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  • Susan Stoderl

International Women's Day | Four Women Writers Who Changed the World


Women of Different Nationalities
Four Women Writers Who Changed the World

Scholars believe that Princess Enheduanna, a woman who lived in ancient Mesopotamia (c. 2285-2250 BCE), was the world's first known author. She was the daughter of Sargon of Akkad, the first ruler of the Akkadian Empire. She served as High Priestess of the Moon god Nanna-Suen. Enheduanna later turned to praise Ianna, blaming Nanna-Suen for another priestess trying to usurp her position. She served as a High Priestess for forty years and is credited with writing forty-two Sumerian temple hymns, as well as several poems.


Mary Wollstonecraft (1759-1797), an 18th-century British woman writer and early feminist, wrote about the place of women within society. Thoughts on the Education of Daughters: with reflections on female conduct, in the more important duties of life, published in 1787. It is a “conduct” book, a new genre popular in Britain between 1760 and 1820. Thoughts informed women and girls of the new middle class about proper female education, emphasizing morality and etiquette, and providing basic child-rearing instructions. The target audience was mothers, young women, and teachers.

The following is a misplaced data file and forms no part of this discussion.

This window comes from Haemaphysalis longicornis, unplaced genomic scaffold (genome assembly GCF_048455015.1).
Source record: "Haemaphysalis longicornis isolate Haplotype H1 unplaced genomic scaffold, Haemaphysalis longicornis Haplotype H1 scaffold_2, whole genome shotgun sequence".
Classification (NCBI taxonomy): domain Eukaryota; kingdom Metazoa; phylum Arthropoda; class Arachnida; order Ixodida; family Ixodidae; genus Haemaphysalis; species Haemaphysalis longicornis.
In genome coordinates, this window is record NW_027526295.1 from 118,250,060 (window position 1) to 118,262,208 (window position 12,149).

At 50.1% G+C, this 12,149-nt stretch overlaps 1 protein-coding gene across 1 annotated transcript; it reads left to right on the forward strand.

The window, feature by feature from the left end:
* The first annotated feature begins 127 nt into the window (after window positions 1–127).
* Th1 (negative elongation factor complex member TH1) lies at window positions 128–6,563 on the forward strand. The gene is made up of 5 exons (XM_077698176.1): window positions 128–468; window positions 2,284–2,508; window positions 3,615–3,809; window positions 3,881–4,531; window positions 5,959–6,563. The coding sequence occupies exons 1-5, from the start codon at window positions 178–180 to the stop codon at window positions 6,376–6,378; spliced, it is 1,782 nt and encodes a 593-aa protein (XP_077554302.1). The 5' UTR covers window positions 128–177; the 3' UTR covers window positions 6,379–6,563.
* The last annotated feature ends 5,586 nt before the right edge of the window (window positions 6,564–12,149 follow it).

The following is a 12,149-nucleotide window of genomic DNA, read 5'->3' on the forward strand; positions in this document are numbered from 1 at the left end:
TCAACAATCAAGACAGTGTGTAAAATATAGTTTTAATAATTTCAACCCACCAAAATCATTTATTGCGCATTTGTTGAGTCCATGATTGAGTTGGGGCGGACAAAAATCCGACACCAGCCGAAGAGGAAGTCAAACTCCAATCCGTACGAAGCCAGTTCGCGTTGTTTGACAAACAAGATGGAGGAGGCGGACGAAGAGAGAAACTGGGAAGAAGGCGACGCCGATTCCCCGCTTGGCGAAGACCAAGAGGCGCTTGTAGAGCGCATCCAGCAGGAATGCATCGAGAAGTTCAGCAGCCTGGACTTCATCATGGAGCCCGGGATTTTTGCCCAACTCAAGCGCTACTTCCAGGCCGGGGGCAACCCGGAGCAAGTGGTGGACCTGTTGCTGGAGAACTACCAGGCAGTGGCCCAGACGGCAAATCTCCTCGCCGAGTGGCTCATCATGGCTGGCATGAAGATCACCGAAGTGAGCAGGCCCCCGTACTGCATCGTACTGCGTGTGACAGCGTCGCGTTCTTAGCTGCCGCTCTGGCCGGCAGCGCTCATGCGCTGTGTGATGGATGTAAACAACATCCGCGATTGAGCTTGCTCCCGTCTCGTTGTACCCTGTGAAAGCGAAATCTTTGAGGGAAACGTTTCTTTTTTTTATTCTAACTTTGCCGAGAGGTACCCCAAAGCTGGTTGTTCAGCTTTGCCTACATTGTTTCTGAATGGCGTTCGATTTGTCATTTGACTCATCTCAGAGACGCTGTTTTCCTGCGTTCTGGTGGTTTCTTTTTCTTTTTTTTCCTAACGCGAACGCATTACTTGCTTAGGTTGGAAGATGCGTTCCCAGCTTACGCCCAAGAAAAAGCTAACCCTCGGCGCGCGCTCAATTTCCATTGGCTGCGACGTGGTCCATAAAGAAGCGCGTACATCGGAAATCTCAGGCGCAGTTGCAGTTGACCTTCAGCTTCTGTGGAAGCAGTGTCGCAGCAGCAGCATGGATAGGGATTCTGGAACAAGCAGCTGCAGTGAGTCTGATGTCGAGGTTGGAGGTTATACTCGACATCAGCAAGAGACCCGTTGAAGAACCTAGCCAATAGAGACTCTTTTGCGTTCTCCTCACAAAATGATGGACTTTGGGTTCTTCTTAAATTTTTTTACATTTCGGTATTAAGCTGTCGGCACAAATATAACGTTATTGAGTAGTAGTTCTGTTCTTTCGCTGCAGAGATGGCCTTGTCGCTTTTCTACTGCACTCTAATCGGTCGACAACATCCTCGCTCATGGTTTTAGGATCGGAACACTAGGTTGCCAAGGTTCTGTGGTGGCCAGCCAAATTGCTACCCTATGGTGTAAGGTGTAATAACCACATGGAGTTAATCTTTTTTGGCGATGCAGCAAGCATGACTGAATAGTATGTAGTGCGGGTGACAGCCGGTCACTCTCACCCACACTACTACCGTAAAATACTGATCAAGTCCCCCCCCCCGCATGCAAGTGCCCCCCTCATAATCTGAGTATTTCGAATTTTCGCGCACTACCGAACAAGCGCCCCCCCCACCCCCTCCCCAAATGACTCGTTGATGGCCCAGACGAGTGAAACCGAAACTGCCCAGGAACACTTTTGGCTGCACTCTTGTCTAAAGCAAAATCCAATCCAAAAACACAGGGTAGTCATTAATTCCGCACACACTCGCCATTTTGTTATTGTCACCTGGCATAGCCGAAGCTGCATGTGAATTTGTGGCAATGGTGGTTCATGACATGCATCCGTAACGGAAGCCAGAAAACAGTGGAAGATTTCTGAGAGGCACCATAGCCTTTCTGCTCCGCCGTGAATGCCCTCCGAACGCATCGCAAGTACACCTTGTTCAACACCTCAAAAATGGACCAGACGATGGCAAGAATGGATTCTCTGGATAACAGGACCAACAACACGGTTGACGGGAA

Sarojini Naidu (1879-1949) was a political activist, feminist, and poet. Naidu was sometimes called the Nightingale of India. As an Indian independence activist, she was an avid follower of Mahatma Gandhi. She was the first Indian woman to be president of the Indian National Congress and to be appointed Governor of the United Provinces. She had numerous books of poetry and political commentary.


Wislawa Szymborska (1923-2012) was a Polish essayist and poet. Titled the ‘Mozart of Poland,’ her poetry’s ambiguity, precision, and irony earned her the Nobel Prize for Literature in 1996. Her work has been credited with a revival of poetry all around the world. Szymborska was a prolific writer and had twelve major literary prizes in addition to the Nobel Prize.


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